Susan Hill. John Mullan. Published on Fri 3 Feb T his is a ghost story, so we start with the storyteller.
The Woman in Black Character List
The Woman in Black. Plot Summary. Bentley Mr. Jerome Keckwick.
In the play, Kips enlists the assistance of an actor to help tell the unsettling things he witnessed. Daniel Radcliffe famously starred in a Hollywood film adaptation of the novel in , taking on the role of Arthur Kipps. A sequel, Angel of Death, was released in based on a different short story by Susan Hill. Despite the success of the book and the films, there is no substitution for seeing the spine-tingling horrors of The Woman in Black live, on-stage. Arthur Kipps , a junior solicitor, is summoned to attend the funeral of Mrs Alice Drablow, the house's sole inhabitant, unaware of the tragic secrets which lie hidden behind the shuttered windows.
The Woman in Black
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These notes were contributed by members of the GradeSaver community. Arthur Kipps is a protagonist of the horror novella. He is a solicitor who works for Mr. Before the arrival to Crythin Gifford, he is a devoted father and a husband, who loves and holds in high esteem his own family.
The Woman in Black is a horror novel by Susan Hill , written in the style of a traditional Gothic novel. The plot concerns a mysterious spectre that haunts a small English town. A television film based on the story, also called The Woman in Black , was produced in , with a screenplay by Nigel Kneale. In , a theatrical film adaptation of the same name was released, starring Daniel Radcliffe.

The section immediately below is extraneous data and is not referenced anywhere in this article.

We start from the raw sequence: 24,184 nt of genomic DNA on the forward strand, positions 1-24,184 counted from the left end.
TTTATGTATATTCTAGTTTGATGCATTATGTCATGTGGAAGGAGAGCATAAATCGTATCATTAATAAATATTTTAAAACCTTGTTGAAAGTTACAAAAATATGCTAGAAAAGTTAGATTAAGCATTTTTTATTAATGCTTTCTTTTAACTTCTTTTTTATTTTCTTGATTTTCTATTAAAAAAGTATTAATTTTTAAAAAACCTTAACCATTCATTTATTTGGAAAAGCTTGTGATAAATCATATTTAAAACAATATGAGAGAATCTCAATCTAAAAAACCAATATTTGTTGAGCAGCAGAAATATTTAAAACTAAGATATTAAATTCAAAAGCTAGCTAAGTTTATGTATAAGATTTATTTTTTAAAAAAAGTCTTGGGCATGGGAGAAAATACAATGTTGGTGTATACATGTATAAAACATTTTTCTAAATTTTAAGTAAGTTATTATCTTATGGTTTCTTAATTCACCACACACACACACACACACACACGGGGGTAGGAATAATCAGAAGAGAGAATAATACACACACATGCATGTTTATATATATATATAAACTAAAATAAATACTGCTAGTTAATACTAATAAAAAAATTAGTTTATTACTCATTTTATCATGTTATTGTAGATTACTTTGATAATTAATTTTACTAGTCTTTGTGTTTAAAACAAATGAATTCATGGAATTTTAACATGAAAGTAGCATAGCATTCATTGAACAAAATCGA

The Woman in Black Characters
Arthur Kipps, a junior solicitor, is summoned to attend the funeral Mrs Alice Drablow, the house's sole inhabitant of Eel Marsh House, unaware of the tragic secrets which lie hidden behind the shuttered windows. The house stands at the end of a causeway, wreathed in fog and mystery, but it is not until he glimpses a wasted young woman, dressed all in black, at the funeral, that a creeping sense of unease begins to take hold, a feeling deepened by the reluctance of the locals to talk of the woman in black - and her terrible purpose. I don't know if it was because of the hype of the book, or Susan Hill's atmospheric descriptions, but The Woman in Black was giving me goosebumps from the start.
The character of Jennet Humfrye appears throughout the story as a ghost: a woman in black. Every time she is seen, a child in the village dies. We learn from Samuel Daily that she is the ghost of Jennet Humfrye, a young woman who had a baby out of wedlock. This was not socially acceptable during Edwardian times. When her child dies in an accident on the Nine Lives Causeway, Jennet is distraught, and afterwards she haunts the people of Crythin Gifford in revenge. Every time she is seen, a child in the village dies, either in an accident or from the sudden onset of illness.
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Arthur is the main character and the narrator. In the first and last chapters we see him as a man approaching old age. The youthful Arthur Kipps is a privileged, well-educated, ambitious, adventurous, impatient, arrogant, brave and foolhardy. Therefore allowing the reader to identify with the character. After the death of Stella and his baby he is a broken man. Samuel Daily is a big, beefy local business man in Crythin Gifford.
The Woman in Black is a stage play , adapted by Stephen Mallatratt. The play is based on the book of the same name by English author Susan Hill. It is notable for only having three actors perform the whole play.
A young solicitor travels to a remote village where he discovers the vengeful ghost of a scorned woman is terrorizing the locals. In London, solicitor Arthur Kipps still grieves over the death of his beloved wife Stella on the delivery of their son Joseph four years before. His employer gives him a last chance to keep his job, and he is assigned to travel to the remote village of Crythin Gifford to examine the documentation of the Eel Marsh House that belonged to the recently deceased Mrs. Arthur befriends Daily on the train and the man offers a ride to him to the Gifford Arms inn.